Software Installation via GPO (32 and 64 bit) Issues

Hi All,

I am having some issues with software deployment via Group Policies and hoping to get some advices on how is 32 bits and 64 bits software are usually deployed.  Any advice and suggestions are welcome.

My office computers have been mostly 32 bits Windows 7 desktops.  Until recently, we added a few 64 bits windows 7 notebook to our Domain.

Since our computers run 32 bits OS, I had created a few group policies to deployed 32 bits software (Adobe Reader, Microsoft Live Meeting, Open Project, MS Office Communicator ...etc) previously, and they had been working fine.  Then a few days ago when I help a user (with 64 bits windows) to troubleshoot on a case, I noticed his event viewer was full of Warning and Errors regarding Group Policies was unable to apply settings.

Some sample errors are:

1. The assignment of application Microsoft Conferencing Add-in for Microsoft Office Outlook from policy PDI_livemeeting_addin failed.  The error was : %%1274

2. Failed to apply changes to software installation settings.  The installation of software deployed through Group Policy for this user has been delayed until the next logon because the changes must be applied before the user logon.  The error was : %%1274

3. The removal of the assignment of application Adobe Reader X from policy PDI_Software_Install failed.  The error was : %%2

My guess is that those software packages were not installed because on those 64 laptops, I manually installed 64 bits version of the apps instead of letting the group policies to push the softwares.

What I want to know is, how do most sys admins configure GPO to match software deployments?  any advice for making better software delpoyments?

Thank you very much.
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When I was trying to decide how to install updates at our organization, I realized I wanted to install software on client computer the same way that Windows Update does.  And it turn out that you can.  It's a two step process.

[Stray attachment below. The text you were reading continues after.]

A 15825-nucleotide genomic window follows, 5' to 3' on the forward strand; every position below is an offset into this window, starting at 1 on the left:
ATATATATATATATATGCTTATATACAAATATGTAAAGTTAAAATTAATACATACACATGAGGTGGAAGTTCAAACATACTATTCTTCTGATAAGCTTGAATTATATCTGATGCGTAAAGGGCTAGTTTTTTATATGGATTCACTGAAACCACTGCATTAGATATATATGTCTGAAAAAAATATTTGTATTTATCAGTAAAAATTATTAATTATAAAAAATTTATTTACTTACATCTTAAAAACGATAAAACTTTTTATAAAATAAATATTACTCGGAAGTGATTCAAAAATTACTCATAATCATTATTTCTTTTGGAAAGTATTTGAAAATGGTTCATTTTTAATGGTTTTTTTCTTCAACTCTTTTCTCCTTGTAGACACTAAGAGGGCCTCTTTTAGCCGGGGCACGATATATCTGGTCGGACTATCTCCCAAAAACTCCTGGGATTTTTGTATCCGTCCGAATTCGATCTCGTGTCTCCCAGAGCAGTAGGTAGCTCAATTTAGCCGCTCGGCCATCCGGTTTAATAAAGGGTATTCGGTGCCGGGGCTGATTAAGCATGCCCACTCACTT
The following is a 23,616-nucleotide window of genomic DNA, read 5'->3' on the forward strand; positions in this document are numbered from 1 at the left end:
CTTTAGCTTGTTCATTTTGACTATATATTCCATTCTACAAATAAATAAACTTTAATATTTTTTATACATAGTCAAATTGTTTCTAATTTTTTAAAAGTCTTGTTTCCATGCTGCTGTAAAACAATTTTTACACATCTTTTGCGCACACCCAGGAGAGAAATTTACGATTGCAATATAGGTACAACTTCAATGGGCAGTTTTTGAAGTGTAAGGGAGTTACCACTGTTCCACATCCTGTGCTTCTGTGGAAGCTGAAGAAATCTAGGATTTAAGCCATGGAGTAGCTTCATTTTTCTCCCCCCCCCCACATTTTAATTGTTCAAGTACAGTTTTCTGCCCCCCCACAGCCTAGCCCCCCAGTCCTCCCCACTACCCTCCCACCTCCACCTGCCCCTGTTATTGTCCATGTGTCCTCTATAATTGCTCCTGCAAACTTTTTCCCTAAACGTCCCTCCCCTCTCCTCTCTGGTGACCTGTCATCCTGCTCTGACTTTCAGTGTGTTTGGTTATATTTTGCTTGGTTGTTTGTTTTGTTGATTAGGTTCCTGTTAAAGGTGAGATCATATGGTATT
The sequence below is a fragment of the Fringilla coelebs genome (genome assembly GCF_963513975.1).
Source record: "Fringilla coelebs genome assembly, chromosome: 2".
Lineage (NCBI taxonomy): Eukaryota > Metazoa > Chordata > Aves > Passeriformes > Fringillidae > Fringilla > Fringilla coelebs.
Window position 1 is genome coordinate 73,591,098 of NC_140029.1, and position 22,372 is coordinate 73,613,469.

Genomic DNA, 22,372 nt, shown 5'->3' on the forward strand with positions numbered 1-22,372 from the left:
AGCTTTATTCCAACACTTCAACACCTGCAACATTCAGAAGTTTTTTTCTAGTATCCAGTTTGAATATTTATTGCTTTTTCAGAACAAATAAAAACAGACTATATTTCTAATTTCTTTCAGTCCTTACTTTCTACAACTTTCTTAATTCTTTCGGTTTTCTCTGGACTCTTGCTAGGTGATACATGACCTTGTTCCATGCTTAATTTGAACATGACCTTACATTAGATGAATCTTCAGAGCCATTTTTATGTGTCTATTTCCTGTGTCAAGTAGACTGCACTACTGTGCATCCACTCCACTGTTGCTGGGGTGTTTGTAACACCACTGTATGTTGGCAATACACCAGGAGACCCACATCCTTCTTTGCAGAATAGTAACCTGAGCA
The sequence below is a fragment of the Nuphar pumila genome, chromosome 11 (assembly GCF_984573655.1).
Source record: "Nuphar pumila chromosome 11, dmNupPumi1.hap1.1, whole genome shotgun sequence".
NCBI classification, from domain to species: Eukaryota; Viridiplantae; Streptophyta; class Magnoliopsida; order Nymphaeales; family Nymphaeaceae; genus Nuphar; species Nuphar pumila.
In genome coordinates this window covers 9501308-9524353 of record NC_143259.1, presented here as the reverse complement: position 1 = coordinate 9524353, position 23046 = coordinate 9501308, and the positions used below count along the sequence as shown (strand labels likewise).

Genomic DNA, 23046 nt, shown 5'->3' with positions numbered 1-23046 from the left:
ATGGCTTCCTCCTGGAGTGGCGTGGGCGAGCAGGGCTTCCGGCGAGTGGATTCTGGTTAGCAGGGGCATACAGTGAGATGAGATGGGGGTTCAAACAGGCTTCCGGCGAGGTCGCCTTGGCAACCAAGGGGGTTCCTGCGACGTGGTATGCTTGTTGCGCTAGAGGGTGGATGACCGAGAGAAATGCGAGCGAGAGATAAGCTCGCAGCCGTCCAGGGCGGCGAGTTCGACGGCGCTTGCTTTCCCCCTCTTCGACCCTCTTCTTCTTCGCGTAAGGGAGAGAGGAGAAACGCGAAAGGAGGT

Step 1:
Microsoft has a tool to help admins install the normal Windows Updates on client computers.  It is called WSUS (  This free product from MS is installed on a server at your organization.  Then the clients in your organization are instructed (via GPO) to get their Windows Updates from this server.  Having 1 server download the updates, and having the (hundreds of) clients download them from this local server was a clear bandwidth savings for us.

WSUS has a UI that allows admins to control which updates get installed and when.  WSUS supports reporting as well (something that GPO deployment is weak on).

Step 2:
WSUS also allows admins to create their own updates.  These updates get installed on computers using the same services that install Windows Updates.  To create your own updates, you need the (also free) Local Update Publisher (  LUP uses documented MS APIs (ie no unsupported hacks) to manage updates.

I use LUP to install Java, Adobe Reader, Adobe Flash, etc, and it has worked very well for me.  And the price (free) fit well with our budget.

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You can use WMI filtering on GPOs but I am not sure that is the problem - we push 32-bit apps to 64-bit machines all the time without issue including Office add-ins and Adobe Reader X...
PS:  +1 for LUP!
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wingkchanAuthor Commented:
Thanks ubound and lamaslany for your advices.  I am unaware of the apps Local Update Publisher.  But it does sounds nice to give a try.  I will take some time and test that out on some VM before using them on production systems.

So... basically, you typically just create a 32 bit packages for deployment?  even for 64 bits machines?

I just came across a site that said, those error messages maybe there due to "startup processing" problem. someone suggest enabling GPO to make sure the Software Install GPO waits 30 seconds before kicks off.  I have followed that, and lets see tomrorow if there eliminates the errors on those 64 bits laptops.  

"So... basically, you typically just create a 32 bit packages for deployment?  even for 64 bits machines?"

We do.  Although there is a 64-bit version of Microsoft Office we have third-party plugins that do not support 64-bit.  We use the 32-bit browser on 64-bit machines too which means we can use the same 32-bit Java and Flash plugins.

The only 64-bit specific app we currently deploy is 7-Zip.
Oh - and 64-bit antivirus...
Our environment is much like lamalany's.  32bit office + 64bit av.  Since there is a 64 bit IE installed, I've included 64bit flash + java, but mostly users are running the 32bit ie.

LUP has a step-by-step guide here that you may find useful:
wingkchanAuthor Commented:
Thanks very much for your help!
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